Affordable Housing Redevelopment for 37th Street School Gets City Funding
Plus: City assessments top 2008 values for the first time.
A long-anticipated affordable housing development got a boost from the city this month.
The Milwaukee Common Council unanimously approved the creation of a $460,000 developer-financed tax incremental financing (TIF) district to support the redevelopment of the 37th Street School in the city’s Washington Park neighborhood.
The $13.3 million project will create 43 affordable housing units for individuals ages 55 or above earning no more than 60 percent of the area’s median income. Six additional units will be leased at market rate. Within the affordable units there will be a variety of income caps and units set aside military veterans.
The school has been vacant since 2006. “Schools lay out very well for housing purposes,” said Maria Prioletta from the Department of City Development in presenting the project to a council committee. The city had first approved the property sale associated with the project in late 2017, but had extended a purchase option on the property to allow the development team to secure the necessary tax credits to finance the deal.
Heartland Housing and Community First are paying Milwaukee Public Schools $210,000 for the building, originally constructed in 1903. Under state law, the school was first made available only to other education providers for a period of two years. The 1.6-acre property is located at 1715 N. 37th St.
The project’s financing package also relies on low-income housing tax credits, historic preservation tax credits, $135,000 from the city’s Housing Trust Funds, $200,000 in city HOME funds and $645,000 from the Federal Home Loan Bank of Chicago’s affordable housing program.
Amenities in the project include raised bed gardens, a community room with kitchenette, exercise room, walking trail, outdoor patio and a laundry room on every floor. “We always knew we were going to have a community room, but we weren’t sure what people would be excited about to have in that community room,” said Heartland Housing’s Charlie Johnson. He said two neighborhood meetings revealed demand for the kitchenette and raised bed gardens. “It’s important to Heartland Housing that all of our projects have community buy in.”
As part of the city financing agreement and anti-displacement program, 20 percent of the units will be set aside for existing area residents.
The development team has also agreed to have unemployed or underemployed city residents perform 40 percent of the project’s construction work hours and hire disadvantaged small businesses to perform 25 percent of the project’s construction budget.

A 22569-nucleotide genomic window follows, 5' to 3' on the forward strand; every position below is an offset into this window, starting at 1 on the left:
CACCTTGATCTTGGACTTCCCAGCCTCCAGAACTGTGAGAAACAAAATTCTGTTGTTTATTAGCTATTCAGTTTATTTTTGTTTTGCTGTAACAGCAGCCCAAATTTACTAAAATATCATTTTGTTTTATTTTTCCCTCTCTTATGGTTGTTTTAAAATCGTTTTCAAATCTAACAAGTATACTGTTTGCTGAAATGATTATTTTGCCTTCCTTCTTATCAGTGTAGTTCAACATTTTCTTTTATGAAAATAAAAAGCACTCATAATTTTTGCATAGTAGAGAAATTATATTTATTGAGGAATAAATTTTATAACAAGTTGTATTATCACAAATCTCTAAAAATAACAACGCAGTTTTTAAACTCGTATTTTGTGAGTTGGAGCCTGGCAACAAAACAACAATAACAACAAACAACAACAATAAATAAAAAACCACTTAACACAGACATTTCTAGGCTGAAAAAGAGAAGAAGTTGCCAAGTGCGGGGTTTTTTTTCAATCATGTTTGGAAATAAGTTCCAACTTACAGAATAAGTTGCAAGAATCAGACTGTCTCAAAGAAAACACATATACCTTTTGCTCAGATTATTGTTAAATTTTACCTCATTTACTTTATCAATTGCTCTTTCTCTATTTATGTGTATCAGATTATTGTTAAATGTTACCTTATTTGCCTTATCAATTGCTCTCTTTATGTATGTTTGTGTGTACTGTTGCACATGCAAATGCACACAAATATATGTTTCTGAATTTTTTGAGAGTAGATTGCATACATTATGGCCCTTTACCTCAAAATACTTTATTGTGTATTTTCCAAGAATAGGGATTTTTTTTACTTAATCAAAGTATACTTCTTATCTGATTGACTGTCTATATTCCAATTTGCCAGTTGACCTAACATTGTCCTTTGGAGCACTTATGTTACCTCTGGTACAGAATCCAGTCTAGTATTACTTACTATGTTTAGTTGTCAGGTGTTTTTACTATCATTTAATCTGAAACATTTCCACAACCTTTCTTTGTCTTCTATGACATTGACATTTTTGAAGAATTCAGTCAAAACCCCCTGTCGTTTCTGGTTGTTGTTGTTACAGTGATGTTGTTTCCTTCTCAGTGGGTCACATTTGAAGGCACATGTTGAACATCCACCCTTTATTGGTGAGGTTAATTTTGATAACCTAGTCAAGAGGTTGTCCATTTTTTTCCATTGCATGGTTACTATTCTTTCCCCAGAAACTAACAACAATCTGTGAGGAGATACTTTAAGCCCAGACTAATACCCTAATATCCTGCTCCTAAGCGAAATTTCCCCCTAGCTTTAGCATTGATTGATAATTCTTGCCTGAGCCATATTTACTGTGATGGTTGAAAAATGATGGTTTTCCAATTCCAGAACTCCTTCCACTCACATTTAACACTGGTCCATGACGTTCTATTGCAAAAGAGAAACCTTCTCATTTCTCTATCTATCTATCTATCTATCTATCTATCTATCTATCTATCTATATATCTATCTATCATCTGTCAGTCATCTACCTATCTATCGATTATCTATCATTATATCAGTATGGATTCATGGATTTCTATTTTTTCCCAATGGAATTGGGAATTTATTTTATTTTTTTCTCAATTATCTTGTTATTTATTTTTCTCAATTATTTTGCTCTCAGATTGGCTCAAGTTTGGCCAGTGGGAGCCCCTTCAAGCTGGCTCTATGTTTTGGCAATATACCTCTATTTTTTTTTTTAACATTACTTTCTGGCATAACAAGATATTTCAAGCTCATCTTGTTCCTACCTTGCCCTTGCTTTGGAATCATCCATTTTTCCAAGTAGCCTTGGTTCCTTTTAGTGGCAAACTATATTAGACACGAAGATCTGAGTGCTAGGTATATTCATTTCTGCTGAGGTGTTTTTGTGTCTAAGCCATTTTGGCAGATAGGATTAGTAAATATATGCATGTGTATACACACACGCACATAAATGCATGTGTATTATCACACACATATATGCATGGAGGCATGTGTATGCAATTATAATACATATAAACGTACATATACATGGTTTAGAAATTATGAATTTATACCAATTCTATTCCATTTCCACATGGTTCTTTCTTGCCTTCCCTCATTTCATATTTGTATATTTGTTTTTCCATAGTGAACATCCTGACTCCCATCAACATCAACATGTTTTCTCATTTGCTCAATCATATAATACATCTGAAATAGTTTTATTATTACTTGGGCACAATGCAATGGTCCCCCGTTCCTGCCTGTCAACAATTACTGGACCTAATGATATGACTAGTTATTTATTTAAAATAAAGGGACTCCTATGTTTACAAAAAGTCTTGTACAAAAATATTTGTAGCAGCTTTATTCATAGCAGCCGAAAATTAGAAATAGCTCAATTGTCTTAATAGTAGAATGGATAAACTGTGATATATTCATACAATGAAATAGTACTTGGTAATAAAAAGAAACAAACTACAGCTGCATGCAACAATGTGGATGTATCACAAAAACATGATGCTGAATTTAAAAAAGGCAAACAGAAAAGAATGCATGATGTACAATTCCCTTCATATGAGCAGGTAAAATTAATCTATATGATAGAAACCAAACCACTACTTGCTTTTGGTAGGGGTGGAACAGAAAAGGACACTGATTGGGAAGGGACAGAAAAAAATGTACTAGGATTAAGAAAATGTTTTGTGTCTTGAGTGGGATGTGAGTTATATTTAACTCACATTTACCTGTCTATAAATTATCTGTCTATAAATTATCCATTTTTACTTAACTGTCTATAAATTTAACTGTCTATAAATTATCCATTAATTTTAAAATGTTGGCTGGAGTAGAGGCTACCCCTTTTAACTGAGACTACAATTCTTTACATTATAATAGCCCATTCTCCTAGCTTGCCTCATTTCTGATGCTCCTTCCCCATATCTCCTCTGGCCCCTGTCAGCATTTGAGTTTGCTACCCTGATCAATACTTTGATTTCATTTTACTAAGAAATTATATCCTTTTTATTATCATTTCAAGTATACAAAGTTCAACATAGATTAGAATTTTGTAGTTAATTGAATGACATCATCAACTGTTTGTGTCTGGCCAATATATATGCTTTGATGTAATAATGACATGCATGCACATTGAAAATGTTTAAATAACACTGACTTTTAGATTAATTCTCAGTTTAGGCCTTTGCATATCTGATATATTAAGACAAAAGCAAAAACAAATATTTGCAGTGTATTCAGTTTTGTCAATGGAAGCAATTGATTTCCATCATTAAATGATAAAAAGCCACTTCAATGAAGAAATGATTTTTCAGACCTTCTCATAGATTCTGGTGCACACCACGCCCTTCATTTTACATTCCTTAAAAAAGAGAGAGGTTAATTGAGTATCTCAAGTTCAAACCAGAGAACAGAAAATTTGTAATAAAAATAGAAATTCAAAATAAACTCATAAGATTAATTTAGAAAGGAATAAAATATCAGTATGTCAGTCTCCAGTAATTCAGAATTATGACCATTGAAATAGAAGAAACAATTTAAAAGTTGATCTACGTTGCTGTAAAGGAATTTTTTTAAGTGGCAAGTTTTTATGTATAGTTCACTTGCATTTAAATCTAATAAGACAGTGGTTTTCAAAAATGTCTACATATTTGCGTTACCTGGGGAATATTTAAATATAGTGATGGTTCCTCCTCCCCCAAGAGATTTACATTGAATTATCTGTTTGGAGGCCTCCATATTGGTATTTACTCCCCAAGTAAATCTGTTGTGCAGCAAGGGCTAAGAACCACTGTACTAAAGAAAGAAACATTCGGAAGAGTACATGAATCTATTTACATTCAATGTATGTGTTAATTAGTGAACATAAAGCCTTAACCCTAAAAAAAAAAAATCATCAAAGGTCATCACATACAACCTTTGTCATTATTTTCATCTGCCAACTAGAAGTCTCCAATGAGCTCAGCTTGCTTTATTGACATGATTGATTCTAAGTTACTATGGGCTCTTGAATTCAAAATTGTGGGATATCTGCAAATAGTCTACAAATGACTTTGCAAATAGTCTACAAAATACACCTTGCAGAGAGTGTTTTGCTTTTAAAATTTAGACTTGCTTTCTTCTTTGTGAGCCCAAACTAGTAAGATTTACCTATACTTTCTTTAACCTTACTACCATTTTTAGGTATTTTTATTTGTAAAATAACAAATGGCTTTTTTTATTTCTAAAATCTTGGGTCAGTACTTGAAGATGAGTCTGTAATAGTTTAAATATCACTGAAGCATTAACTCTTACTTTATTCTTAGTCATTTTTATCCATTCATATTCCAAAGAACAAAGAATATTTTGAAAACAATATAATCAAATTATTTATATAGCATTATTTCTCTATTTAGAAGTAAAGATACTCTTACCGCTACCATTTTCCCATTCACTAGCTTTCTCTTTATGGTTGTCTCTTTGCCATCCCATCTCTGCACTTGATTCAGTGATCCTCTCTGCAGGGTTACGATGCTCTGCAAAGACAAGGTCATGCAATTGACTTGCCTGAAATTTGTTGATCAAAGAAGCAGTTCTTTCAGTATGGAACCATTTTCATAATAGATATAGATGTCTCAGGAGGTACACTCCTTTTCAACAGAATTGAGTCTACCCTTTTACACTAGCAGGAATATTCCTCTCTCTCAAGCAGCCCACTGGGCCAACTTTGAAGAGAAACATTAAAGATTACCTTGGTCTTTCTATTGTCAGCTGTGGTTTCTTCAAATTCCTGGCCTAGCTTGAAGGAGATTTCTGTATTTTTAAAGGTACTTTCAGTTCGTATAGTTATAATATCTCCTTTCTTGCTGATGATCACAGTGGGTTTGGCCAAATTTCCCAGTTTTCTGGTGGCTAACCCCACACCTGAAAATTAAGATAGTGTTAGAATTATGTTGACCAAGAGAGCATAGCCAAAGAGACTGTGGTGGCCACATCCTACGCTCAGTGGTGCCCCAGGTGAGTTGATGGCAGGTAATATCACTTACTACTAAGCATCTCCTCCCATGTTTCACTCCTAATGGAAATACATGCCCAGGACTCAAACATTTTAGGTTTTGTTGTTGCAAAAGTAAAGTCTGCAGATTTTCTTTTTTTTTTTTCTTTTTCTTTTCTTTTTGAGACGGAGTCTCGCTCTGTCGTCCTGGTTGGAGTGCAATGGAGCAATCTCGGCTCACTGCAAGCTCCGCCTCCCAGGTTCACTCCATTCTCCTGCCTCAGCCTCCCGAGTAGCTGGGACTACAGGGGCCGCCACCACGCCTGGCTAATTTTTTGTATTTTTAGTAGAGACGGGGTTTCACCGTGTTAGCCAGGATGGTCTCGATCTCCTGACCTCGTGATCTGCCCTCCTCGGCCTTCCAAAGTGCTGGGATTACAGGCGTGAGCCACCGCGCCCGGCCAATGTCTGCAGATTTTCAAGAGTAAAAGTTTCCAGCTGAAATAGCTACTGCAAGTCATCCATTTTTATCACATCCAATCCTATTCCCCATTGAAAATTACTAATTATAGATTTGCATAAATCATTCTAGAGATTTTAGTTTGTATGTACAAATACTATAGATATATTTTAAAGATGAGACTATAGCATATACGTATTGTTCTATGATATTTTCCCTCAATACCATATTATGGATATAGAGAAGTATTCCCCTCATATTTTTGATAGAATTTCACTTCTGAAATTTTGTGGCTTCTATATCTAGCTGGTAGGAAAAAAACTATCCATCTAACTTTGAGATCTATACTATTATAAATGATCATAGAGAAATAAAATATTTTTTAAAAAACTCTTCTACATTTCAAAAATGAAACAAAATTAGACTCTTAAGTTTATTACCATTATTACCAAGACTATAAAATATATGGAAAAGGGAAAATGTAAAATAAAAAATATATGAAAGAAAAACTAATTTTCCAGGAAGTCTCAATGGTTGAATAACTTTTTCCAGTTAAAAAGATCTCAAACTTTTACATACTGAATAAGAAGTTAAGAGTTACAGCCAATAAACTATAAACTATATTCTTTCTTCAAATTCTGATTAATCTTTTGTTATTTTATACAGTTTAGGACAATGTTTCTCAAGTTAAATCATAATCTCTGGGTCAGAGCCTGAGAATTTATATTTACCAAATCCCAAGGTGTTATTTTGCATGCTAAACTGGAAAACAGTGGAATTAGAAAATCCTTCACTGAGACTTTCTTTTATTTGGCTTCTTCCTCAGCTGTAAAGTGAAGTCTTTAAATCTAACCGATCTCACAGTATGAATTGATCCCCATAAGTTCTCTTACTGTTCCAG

How is COVID-19 impacting the project? “The biggest hiccup we have run into so far is with Milwaukee Public Schools, they have a policy in place, understandably, they don’t’ want to let anyone in their buildings,” said Johnson in detailing the timing of the project to the council.
Johnson said the partners hope to close on the project in early July, delayed from a planned June closing.
The project is scheduled to be completed in 2021.
Assessments Top 2008 for First Time
Milwaukee property owners can expect to get a letter in the mail in the coming days from the Assessor’s Office. Starting Friday the office began mailing 2020 assessments and citywide they’re up over nine percent.
The assessments, which when factored in with the property tax levy, determine the property tax bill for each property. The state-governed process is driven by arms-length property sales of comparable properties and new construction.
Residential property values are up 11.95 percent across the city, according to a city news release. Commercial properties are up 5.33 percent. Industrial property is assessed by the state.
$33 Million School Rises in Clarke Square
Cristo Rey Jesuit High School’s new campus is rising on Milwaukee’s south side.
The 100,000-square-foot school, designed to support the quickly growing student body, is intended as a permanent home for the four-year-old Catholic high school.
CG Schmidt and a host of subcontractors are implementing the architectural plans of Bray Architects for the 7.5-acre site at 1818 W. National Ave. in the city’s Clarke Square neighborhood. The complex will include science labs and a large gymnasium as well as a soccer field with stands and a substantial performing arts space.